The hike through the Hooker Valley is described to us as pretty flat terrain, an out-and-back on a well-marked trail populated with plenty of tourists, and is expected to take us about 3 hours. After yesterday, all I heard was "flat". I'm even wearing my running shoes today and my still-tender feet are quite grateful. It's a nice sunny day, still pretty hot in the high 20s (maybe even 30C), so we don't want to linger too long without shade. We're humping day packs today which is also a nice change. Water? check. Suncream? check. Raincoat? check. Wool sweater? check. Lunch? check. Let's go!
Right away, this hike is different from our previous ones. We're stopping often to take lots of photos, explore little side trails, and laugh at ourselves trying to climb onto giant rocks. There are lots of people around (we're not used to seeing almost anyone on our hikes!) and I'm not at the back of the group for once. It's nice to have a more leisurely pace because it gives more opportunity to really appreciate all of the beauty that surrounds you. Hey, look! My old friends spaniard and madagari are here too.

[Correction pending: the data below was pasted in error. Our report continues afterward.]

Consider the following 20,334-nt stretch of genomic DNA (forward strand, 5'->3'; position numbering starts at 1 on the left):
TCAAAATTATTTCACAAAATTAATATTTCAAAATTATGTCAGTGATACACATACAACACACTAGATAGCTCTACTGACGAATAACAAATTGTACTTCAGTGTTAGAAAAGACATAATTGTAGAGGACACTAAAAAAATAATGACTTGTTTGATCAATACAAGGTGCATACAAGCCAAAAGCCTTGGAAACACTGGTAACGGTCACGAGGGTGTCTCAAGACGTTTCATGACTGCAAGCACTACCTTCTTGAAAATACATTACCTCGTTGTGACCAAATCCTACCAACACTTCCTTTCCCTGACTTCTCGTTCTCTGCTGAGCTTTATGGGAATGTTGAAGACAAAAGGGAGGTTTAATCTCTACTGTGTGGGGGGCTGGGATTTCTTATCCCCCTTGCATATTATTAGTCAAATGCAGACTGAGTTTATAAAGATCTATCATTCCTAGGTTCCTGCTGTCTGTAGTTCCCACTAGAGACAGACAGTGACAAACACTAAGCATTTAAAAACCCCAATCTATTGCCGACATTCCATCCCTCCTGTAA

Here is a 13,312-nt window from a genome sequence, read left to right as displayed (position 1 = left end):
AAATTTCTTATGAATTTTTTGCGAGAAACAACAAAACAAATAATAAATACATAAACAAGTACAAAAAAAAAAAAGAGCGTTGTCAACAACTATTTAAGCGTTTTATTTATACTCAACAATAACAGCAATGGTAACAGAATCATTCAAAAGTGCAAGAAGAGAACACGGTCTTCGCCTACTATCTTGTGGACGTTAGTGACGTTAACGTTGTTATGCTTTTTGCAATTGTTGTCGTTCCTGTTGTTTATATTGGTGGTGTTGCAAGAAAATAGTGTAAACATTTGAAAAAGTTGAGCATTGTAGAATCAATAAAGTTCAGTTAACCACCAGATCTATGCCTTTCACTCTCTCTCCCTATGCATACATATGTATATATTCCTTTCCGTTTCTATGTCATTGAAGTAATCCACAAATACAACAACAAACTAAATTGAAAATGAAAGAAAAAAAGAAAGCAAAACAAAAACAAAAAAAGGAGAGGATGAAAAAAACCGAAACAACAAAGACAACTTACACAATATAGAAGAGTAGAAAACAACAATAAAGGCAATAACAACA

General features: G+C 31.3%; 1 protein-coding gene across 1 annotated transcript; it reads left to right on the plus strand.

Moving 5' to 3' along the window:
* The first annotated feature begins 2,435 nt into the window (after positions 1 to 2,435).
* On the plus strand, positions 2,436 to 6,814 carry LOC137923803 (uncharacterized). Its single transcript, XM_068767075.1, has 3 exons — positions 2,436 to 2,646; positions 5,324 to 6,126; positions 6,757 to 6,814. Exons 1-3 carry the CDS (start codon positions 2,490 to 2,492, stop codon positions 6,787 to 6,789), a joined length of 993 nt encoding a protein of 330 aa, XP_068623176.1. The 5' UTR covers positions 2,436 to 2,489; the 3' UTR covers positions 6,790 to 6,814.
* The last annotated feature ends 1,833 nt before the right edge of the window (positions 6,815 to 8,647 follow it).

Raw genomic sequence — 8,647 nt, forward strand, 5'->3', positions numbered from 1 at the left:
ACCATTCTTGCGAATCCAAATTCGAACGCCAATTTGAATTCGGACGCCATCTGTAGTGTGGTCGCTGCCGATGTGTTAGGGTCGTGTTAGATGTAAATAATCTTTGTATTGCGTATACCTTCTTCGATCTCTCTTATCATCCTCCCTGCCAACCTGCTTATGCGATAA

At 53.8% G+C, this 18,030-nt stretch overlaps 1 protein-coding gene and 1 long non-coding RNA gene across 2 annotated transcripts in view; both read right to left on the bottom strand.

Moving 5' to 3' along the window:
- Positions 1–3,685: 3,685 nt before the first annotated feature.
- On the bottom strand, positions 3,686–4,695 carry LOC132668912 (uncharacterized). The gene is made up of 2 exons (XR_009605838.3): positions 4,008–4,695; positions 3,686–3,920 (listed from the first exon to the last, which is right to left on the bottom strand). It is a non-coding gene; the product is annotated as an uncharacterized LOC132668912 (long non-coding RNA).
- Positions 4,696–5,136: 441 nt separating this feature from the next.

Soon, we come to a bridge spanning a river full of very grey, rushing water. There's a lake over there, near the base of Mount Sefton, and it's grey as well. We realize that the discoloration is due to the high sediment content of the water coming down from the mountains all around us. Thankfully, we don't need to use this water to refill our drink containers. It's pretty in an unusual way but looks unappetizing. The trail is a bit up-and-down, a wee bit of scrambling over rocks too, but overall, it's pretty easy. We pass a number of people wearing all kinds of footwear from hiking boots like the rest of my group to flip-flops, or "jandals" as they're called down here.